• Ensuring all lines of business across the FAA follow a consistent approach and adhere to the project schedule,
  • Monitoring the status of all FAA Y2K efforts throughout the entire repair life cycle, and
  • Minimizing risk associated with the FAA Y2K repair efforts.

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Despite what are widely viewed as insurmountable odds, the FAA claims it has thus far been successful in ensuring all of its systems are Y2K-compliant, guaranteeing air travel during the transition from 1999 to 2000 is not disrupted. As an organization of contingencies, the FAA has in place redundant systems should the unforeseen problem occur in either the hardware or software managing national air space. Quality control, independent testing, and validation have been implemented and maintained throughout the process. Their work has been so successful that as the year rolls over, the FAA administrator and senior staff are flying commercially from Washington to San Francisco, with a short stop in Dallas, to prove to the traveling public that the systems they rely on will work as expected.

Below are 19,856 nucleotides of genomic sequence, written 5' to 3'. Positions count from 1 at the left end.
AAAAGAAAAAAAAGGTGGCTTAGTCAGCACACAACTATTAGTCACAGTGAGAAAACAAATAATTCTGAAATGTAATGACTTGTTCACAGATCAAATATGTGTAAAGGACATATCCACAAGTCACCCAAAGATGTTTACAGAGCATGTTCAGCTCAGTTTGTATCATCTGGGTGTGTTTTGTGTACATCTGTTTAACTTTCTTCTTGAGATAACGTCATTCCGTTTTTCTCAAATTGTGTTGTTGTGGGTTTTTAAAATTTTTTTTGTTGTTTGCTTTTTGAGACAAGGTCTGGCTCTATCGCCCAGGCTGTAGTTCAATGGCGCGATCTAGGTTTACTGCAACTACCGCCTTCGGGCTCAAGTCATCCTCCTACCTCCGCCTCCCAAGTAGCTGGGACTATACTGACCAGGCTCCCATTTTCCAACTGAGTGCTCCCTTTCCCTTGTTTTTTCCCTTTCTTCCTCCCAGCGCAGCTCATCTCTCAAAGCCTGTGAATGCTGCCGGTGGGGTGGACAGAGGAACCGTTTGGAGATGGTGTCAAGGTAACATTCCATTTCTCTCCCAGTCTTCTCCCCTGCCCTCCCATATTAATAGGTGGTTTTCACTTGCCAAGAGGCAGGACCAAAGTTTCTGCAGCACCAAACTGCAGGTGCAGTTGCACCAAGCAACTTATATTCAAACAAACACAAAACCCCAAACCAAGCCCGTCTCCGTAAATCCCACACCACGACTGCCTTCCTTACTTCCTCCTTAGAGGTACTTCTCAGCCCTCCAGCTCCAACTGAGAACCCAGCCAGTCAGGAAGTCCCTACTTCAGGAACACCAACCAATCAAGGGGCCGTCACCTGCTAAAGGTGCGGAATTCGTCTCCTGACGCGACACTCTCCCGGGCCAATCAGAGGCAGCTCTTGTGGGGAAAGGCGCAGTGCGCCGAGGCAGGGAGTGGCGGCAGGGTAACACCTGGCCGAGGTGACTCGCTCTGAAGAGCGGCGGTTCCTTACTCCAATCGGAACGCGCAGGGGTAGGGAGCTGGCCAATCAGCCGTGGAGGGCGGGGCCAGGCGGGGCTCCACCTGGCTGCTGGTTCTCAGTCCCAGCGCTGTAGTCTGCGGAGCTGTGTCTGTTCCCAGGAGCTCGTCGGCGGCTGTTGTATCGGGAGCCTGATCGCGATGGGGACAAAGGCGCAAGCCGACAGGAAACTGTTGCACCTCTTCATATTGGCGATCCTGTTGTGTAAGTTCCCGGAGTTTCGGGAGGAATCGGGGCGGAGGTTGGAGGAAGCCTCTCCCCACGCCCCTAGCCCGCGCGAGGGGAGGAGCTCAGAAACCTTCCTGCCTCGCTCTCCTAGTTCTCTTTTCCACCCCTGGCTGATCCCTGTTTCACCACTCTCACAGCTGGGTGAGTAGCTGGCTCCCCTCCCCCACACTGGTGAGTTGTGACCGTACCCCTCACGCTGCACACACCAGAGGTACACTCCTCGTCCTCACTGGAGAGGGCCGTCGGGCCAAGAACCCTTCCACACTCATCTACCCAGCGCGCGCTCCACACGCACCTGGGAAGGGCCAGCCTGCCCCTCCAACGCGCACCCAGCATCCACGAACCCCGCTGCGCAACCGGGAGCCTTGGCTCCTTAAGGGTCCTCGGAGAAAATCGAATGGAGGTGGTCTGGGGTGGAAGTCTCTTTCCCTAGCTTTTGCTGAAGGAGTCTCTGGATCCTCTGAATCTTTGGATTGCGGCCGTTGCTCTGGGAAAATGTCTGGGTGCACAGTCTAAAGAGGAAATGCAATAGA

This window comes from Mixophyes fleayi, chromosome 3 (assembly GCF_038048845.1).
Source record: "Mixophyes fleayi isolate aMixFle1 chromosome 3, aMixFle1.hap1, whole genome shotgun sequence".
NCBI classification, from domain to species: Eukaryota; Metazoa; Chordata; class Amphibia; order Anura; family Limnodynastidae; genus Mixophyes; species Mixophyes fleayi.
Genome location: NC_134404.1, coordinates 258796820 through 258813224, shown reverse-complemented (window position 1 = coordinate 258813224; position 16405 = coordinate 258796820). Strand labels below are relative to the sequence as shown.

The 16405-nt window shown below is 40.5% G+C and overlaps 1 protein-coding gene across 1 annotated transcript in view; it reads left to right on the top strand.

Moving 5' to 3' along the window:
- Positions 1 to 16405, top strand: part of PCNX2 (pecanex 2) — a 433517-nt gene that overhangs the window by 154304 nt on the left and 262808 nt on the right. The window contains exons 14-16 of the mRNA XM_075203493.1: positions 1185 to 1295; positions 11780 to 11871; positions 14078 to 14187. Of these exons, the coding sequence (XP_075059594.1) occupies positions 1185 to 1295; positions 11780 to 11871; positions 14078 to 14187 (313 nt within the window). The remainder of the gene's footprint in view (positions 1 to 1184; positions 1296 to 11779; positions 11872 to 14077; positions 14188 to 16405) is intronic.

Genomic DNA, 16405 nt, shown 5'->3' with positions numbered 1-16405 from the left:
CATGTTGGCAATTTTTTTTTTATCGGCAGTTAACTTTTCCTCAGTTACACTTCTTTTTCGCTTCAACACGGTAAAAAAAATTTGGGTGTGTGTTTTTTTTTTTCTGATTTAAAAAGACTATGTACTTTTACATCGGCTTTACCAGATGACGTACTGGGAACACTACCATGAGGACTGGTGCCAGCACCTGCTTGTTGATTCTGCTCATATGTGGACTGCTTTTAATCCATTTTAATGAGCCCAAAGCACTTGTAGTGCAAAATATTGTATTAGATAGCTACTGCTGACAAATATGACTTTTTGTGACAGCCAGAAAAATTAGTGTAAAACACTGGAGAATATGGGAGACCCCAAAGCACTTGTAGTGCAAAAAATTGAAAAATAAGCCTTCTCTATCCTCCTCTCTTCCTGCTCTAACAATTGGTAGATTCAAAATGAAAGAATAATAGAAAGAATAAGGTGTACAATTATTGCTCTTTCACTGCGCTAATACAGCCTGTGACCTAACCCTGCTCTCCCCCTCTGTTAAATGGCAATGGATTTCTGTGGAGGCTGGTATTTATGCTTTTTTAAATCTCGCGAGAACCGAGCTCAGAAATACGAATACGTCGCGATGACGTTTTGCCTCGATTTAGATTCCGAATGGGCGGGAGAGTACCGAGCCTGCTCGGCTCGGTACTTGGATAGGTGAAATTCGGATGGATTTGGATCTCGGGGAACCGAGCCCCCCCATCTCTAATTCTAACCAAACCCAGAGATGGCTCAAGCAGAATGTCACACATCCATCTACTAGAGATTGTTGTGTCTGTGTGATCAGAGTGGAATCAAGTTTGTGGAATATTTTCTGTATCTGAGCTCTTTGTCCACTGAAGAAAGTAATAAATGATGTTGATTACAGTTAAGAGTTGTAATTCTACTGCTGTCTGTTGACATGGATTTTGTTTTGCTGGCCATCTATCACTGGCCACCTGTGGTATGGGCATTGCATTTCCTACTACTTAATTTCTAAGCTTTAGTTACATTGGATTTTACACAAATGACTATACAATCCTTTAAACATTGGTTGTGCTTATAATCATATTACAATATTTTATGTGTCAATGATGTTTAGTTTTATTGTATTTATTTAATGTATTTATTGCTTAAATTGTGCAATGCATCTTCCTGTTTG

Finally, other countries have noted the FAA's dedication to the compliance cause. The FAA has been asked to lead a panel convened to assess the Y2K compatibility of other countries. The FAA has been working extensively with the International Civil Aviation Organization in Montreal, to assist member nations in achieving Y2K system compliance, and in developing contingency plans of their own.

The traveling public depends on the complex systems that allow so many planes to fly over U.S. airspace routinely and without incident. In a very short period of time, the FAA has been able to break the old bureaucratic paradigm, create a new streamlined paradigm, and take the necessary steps of remediation and contingency planning. The FAA should be commended for taking the bull by its horns and making Y2K- compliance happen.

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Frank Cuccias ( is a member of the adjunct faculty at Averett College, Danville, Va.

©1999 ACM  0002-0782/99/1200  $5.00

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Chris Bigos

"The mainframe computers acting as the central computers, or hosts, for most of the ARTCC systems IBM 3083s, IBM 9020Es, IBM ES/9121s, and the Raytheon 750 are antiquated vacuum tube systems". No they are not. What a ridiculous statement.